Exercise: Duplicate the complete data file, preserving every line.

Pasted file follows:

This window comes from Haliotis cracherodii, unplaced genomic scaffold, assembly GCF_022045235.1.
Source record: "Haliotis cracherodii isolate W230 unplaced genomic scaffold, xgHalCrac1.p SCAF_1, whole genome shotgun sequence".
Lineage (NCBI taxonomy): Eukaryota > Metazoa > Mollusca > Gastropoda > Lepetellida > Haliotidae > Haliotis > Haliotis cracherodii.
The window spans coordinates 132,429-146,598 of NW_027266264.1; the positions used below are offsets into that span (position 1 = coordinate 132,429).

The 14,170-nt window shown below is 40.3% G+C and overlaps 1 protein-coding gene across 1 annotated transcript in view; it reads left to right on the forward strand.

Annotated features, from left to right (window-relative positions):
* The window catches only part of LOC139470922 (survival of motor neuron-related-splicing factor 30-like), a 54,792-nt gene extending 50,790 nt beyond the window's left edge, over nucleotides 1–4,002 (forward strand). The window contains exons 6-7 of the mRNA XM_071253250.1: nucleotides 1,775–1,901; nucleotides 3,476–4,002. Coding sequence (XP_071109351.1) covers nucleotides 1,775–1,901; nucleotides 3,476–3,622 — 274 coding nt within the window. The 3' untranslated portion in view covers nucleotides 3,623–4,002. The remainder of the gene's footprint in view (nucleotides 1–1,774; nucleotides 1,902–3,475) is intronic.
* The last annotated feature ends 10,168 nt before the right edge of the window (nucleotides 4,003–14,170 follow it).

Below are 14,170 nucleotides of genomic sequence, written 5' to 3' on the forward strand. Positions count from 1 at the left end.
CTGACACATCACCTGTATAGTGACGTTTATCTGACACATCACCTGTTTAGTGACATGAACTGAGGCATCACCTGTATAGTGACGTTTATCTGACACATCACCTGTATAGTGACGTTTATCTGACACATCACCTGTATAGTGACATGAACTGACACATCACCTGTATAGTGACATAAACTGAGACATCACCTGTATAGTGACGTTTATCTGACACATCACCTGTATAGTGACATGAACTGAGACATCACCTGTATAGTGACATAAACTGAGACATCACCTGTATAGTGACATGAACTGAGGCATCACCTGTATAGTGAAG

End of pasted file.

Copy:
This window comes from Haliotis cracherodii, unplaced genomic scaffold, assembly GCF_022045235.1.
Source record: "Haliotis cracherodii isolate W230 unplaced genomic scaffold, xgHalCrac1.p SCAF_1, whole genome shotgun sequence".
Lineage (NCBI taxonomy): Eukaryota > Metazoa > Mollusca > Gastropoda > Lepetellida > Haliotidae > Haliotis > Haliotis cracherodii.
The window spans coordinates 132,429-146,598 of NW_027266264.1; the positions used below are offsets into that span (position 1 = coordinate 132,429).

The 14,170-nt window shown below is 40.3% G+C and overlaps 1 protein-coding gene across 1 annotated transcript in view; it reads left to right on the forward strand.

Annotated features, from left to right (window-relative positions):
* The window catches only part of LOC139470922 (survival of motor neuron-related-splicing factor 30-like), a 54,792-nt gene extending 50,790 nt beyond the window's left edge, over nucleotides 1–4,002 (forward strand). The window contains exons 6-7 of the mRNA XM_071253250.1: nucleotides 1,775–1,901; nucleotides 3,476–4,002. Coding sequence (XP_071109351.1) covers nucleotides 1,775–1,901; nucleotides 3,476–3,622 — 274 coding nt within the window. The 3' untranslated portion in view covers nucleotides 3,623–4,002. The remainder of the gene's footprint in view (nucleotides 1–1,774; nucleotides 1,902–3,475) is intronic.
* The last annotated feature ends 10,168 nt before the right edge of the window (nucleotides 4,003–14,170 follow it).

Below are 14,170 nucleotides of genomic sequence, written 5' to 3' on the forward strand. Positions count from 1 at the left end.
CTGACACATCACCTGTATAGTGACGTTTATCTGACACATCACCTGTTTAGTGACATGAACTGAGGCATCACCTGTATAGTGACGTTTATCTGACACATCACCTGTATAGTGACGTTTATCTGACACATCACCTGTATAGTGACATGAACTGACACATCACCTGTATAGTGACATAAACTGAGACATCACCTGTATAGTGACGTTTATCTGACACATCACCTGTATAGTGACATGAACTGAGACATCACCTGTATAGTGACATAAACTGAGACATCACCTGTATAGTGACATGAACTGAGGCATCACCTGTATAGTGAAG